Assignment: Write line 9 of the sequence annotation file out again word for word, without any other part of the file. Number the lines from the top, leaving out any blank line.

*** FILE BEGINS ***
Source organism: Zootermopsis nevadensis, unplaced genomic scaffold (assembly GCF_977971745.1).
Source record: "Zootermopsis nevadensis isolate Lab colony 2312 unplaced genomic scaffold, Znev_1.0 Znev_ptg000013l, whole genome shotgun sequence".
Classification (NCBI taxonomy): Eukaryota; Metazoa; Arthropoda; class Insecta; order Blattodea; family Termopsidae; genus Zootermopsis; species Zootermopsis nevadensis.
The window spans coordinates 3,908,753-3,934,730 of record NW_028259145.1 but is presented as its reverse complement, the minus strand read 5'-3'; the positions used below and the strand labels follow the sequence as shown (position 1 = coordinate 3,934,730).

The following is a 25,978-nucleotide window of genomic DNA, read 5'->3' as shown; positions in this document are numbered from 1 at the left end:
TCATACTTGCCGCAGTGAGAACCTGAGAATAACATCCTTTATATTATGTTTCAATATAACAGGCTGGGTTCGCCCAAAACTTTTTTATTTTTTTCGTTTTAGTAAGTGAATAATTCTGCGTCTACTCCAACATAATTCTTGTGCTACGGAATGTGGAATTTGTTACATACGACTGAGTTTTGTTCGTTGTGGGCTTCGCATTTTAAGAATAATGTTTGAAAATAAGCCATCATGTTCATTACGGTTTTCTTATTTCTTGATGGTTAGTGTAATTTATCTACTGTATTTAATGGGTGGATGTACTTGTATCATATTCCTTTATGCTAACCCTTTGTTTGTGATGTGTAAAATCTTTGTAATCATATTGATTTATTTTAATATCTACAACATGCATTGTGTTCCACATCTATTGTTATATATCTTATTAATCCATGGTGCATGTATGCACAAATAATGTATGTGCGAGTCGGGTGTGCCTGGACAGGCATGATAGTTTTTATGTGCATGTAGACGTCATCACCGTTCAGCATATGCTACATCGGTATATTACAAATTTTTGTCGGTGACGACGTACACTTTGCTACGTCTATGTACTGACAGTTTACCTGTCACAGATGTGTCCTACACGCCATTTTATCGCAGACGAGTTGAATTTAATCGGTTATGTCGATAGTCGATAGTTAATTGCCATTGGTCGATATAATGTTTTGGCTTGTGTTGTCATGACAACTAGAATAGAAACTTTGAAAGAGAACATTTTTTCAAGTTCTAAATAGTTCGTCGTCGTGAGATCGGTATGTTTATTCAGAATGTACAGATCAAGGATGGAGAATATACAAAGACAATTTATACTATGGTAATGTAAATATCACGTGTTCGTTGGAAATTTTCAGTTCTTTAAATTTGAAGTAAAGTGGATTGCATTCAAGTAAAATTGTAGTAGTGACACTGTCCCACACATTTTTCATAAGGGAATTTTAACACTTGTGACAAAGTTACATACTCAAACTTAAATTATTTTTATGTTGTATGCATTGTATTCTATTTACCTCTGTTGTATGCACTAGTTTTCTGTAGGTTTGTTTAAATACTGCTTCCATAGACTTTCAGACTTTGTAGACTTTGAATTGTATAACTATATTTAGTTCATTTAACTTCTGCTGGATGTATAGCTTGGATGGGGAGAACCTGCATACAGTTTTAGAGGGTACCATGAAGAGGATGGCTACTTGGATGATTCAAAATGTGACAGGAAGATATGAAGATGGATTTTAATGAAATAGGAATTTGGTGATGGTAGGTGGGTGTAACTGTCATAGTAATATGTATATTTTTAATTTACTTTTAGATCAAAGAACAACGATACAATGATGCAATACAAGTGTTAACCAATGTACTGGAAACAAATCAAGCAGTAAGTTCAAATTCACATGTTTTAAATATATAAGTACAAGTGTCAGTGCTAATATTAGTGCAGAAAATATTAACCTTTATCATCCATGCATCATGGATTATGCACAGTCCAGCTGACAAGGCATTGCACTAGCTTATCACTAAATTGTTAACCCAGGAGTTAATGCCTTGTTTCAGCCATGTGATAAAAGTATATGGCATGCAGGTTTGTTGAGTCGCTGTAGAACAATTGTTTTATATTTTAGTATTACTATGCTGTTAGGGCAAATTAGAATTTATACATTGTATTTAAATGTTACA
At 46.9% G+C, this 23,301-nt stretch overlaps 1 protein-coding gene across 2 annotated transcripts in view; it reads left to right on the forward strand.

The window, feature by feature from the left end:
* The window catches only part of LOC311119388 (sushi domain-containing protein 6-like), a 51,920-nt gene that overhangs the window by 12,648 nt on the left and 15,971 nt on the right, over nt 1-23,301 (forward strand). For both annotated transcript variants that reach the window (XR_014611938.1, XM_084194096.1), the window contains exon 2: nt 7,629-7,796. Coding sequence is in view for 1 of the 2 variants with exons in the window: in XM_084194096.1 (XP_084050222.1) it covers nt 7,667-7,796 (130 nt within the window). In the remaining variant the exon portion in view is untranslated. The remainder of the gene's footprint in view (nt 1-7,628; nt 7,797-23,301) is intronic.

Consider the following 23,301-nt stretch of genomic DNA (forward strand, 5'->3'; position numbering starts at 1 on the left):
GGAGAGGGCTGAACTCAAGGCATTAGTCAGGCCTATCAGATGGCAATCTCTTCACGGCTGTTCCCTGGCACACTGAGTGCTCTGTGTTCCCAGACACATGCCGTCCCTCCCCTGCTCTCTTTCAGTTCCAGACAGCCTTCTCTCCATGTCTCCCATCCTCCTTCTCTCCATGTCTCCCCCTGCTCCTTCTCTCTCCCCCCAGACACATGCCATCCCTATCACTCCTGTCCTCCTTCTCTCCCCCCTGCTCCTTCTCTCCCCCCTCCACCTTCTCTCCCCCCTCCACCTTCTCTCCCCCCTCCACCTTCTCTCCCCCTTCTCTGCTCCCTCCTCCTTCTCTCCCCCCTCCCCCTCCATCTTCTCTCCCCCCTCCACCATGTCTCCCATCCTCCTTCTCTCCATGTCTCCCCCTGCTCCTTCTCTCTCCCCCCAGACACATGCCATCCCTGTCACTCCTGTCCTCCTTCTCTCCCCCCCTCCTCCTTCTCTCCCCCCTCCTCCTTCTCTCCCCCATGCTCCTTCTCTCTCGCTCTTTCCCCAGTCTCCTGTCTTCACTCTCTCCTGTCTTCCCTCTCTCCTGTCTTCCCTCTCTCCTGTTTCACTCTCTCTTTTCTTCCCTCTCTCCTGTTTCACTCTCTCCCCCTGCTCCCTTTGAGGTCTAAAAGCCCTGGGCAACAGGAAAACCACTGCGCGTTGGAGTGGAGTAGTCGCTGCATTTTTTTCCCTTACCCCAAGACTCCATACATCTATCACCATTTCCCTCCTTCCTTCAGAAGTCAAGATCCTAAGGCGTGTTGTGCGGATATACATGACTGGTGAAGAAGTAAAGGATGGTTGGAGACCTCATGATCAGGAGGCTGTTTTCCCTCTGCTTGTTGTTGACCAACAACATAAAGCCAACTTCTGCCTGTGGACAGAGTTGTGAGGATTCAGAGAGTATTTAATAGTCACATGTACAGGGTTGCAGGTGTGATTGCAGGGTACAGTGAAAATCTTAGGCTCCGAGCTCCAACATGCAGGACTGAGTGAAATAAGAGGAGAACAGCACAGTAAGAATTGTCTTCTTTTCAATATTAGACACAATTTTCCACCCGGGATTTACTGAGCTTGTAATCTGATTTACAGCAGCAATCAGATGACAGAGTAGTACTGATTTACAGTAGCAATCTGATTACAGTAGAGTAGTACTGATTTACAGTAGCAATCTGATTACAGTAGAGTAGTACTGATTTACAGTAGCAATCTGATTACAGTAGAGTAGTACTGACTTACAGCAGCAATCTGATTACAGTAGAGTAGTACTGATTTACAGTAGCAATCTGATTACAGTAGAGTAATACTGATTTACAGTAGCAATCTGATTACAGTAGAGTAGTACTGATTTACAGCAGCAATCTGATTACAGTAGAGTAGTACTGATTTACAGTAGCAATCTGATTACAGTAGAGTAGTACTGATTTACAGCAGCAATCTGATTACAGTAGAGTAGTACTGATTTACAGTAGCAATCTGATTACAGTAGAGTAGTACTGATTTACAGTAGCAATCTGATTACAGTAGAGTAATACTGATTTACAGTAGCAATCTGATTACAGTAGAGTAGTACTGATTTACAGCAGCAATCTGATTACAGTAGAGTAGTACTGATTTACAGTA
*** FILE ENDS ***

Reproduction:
* The window catches only part of LOC311119388 (sushi domain-containing protein 6-like), a 51,920-nt gene that overhangs the window by 12,648 nt on the left and 15,971 nt on the right, over nt 1-23,301 (forward strand). For both annotated transcript variants that reach the window (XR_014611938.1, XM_084194096.1), the window contains exon 2: nt 7,629-7,796. Coding sequence is in view for 1 of the 2 variants with exons in the window: in XM_084194096.1 (XP_084050222.1) it covers nt 7,667-7,796 (130 nt within the window). In the remaining variant the exon portion in view is untranslated. The remainder of the gene's footprint in view (nt 1-7,628; nt 7,797-23,301) is intronic.